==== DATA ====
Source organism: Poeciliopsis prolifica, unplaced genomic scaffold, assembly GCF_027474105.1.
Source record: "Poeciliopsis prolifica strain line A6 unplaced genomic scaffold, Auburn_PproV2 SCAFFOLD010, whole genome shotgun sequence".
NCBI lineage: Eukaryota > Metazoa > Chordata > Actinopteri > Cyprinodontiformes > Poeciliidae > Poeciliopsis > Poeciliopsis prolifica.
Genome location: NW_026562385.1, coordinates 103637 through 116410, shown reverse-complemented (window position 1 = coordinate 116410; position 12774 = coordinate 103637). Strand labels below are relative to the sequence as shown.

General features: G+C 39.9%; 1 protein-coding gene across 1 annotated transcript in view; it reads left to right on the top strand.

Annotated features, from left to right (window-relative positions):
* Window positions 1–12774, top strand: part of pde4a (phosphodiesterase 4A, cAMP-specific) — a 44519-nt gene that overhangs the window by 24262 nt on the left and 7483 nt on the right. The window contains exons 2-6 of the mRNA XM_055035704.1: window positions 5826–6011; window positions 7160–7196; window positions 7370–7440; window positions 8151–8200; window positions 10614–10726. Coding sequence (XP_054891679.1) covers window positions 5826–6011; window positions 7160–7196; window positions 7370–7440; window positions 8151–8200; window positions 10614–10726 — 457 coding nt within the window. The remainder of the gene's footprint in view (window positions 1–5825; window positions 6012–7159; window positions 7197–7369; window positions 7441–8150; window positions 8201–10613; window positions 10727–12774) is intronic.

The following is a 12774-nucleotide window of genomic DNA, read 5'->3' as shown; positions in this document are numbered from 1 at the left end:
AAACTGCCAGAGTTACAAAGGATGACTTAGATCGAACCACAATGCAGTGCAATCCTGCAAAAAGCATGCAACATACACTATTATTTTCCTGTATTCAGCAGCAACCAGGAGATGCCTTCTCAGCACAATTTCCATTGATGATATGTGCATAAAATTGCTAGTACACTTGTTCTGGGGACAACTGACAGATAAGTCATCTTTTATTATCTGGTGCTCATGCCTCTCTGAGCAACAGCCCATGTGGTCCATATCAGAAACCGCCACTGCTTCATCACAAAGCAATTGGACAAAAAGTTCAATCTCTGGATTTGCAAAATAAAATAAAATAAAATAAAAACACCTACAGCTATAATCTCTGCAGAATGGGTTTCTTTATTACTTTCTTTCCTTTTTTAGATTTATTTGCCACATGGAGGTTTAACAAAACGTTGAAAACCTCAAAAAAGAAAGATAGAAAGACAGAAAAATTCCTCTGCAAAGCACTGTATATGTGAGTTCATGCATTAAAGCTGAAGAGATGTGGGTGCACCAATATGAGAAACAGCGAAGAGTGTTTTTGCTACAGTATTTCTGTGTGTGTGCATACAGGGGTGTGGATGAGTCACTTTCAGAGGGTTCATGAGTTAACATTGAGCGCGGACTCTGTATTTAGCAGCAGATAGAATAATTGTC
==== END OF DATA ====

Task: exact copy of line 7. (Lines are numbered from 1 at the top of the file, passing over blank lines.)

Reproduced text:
* Window positions 1–12774, top strand: part of pde4a (phosphodiesterase 4A, cAMP-specific) — a 44519-nt gene that overhangs the window by 24262 nt on the left and 7483 nt on the right. The window contains exons 2-6 of the mRNA XM_055035704.1: window positions 5826–6011; window positions 7160–7196; window positions 7370–7440; window positions 8151–8200; window positions 10614–10726. Coding sequence (XP_054891679.1) covers window positions 5826–6011; window positions 7160–7196; window positions 7370–7440; window positions 8151–8200; window positions 10614–10726 — 457 coding nt within the window. The remainder of the gene's footprint in view (window positions 1–5825; window positions 6012–7159; window positions 7197–7369; window positions 7441–8150; window positions 8201–10613; window positions 10727–12774) is intronic.